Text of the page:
Previous recommendations have suggested that milk samples should be collected from at least 10 cows within the herd or production group. However, sampling this small number of cows greatly increase the coefficient of variation for error. Thus, to minimize the variation needed to see a real difference in the means, 50 to 75% of the cows should be sampled. For herds with 125 cows or less, it is best to sample all cows and then look at the mean value for all cows (if one feeding program is in place) or group cows based on their management or feeding group. MUN values need to be evaluated on a group, not individual, basis. Samples from individual cows are recommended over bulk tank samples. Routine MUN testing through DHIA will allow nutritionists, veterinarians, and dairy producers to detect changes in the feeding program against an established base line.

Interpretation of the results

Milk urea nitrogen (MUN) can be used to evaluate the overall protein nutritional status of a group of cows. However, like other nutritional evaluation tools, MUN's can help determine the protein status of a group of cows, not individual cows. The concentration of MUN's does vary between cows, season of the year, and breed (Jerseys are higher than Holsteins). Generally, the MUN concentration should be between 10 to 14 mg MUN/dl. All scientists concur that individual cows will range between 8 to 25 mg/dl to have averages fall between their suggested "normal values". Table 1 is a summarization on how to interpret MUN results and which aspects of the diet to review. However, besides reviewing the ration balanced on paper, the ration actually consumed by the cows, the order feeds are consumed, and other feeding management protocols need to be critically reviewed.


The average value for milk urea nitrogen can be used effectively by nutritionists, veterinarians, and dairy producers to detect when major inadequacies in protein or energy nutrition are occurring at the rumen level. When evaluating the feeding program, the protein fractions and amount of nonstructural carbohydrates supplied in the balanced ration first should be re-evaluated. In addition, this re-evaluation needs to center around a review of how the ration is being fed as well as reexamining dry matter and water intake.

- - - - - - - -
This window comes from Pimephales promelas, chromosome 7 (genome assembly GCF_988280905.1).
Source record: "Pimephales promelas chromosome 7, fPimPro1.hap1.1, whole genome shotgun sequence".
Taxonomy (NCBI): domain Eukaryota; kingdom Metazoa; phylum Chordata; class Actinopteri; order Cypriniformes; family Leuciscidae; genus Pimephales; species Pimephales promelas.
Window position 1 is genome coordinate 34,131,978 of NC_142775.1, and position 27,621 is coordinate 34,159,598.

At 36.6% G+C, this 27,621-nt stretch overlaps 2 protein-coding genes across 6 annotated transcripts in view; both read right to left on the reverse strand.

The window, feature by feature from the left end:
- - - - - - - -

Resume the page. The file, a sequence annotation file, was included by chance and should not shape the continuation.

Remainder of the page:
Table 1. Interpreting MUN Values

MUN value

Ration parameters to evaluate





Less than 9

Rumen bacteria do not have enough ammonia for optimum synthesis of microbial protein.


-- Inadequate amounts of RDP (ruminally degradable protein)

-- Protein content of diet lower than expected

-- Check protein content of corn, other byproducts and forages to make sure current feedstuffs being fed reflect the nutrient composition used to balance rations.

-- Composition of the diets consumed by the cows contains the amounts of dry matter and forage/grain ingredients specified and suggested by your nutritionist.




Greater than 15

Rumen bacteria cannot utilize the ammonia produced in the rumen—the excess is absorbed across the rumen wall, converted to urea in the liver and transported in the blood which is detected in milk


-- Too much RDP in the diet

-- Not enough carbohydrates present or present at the correct time in the rumen

-- Usually seen on pasture diets, high alfalfa haylage/baleage diets

-- High MUN concentrations may decrease reproductive performance

Author: Donna Amaral-Phillips

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Contact Information

Dr. Tony Pescatore, Ph.D.
Interim Department Chair

900 W.P. Garrigus Building Lexington, KY 40546-0215

+1 (859) 257-2686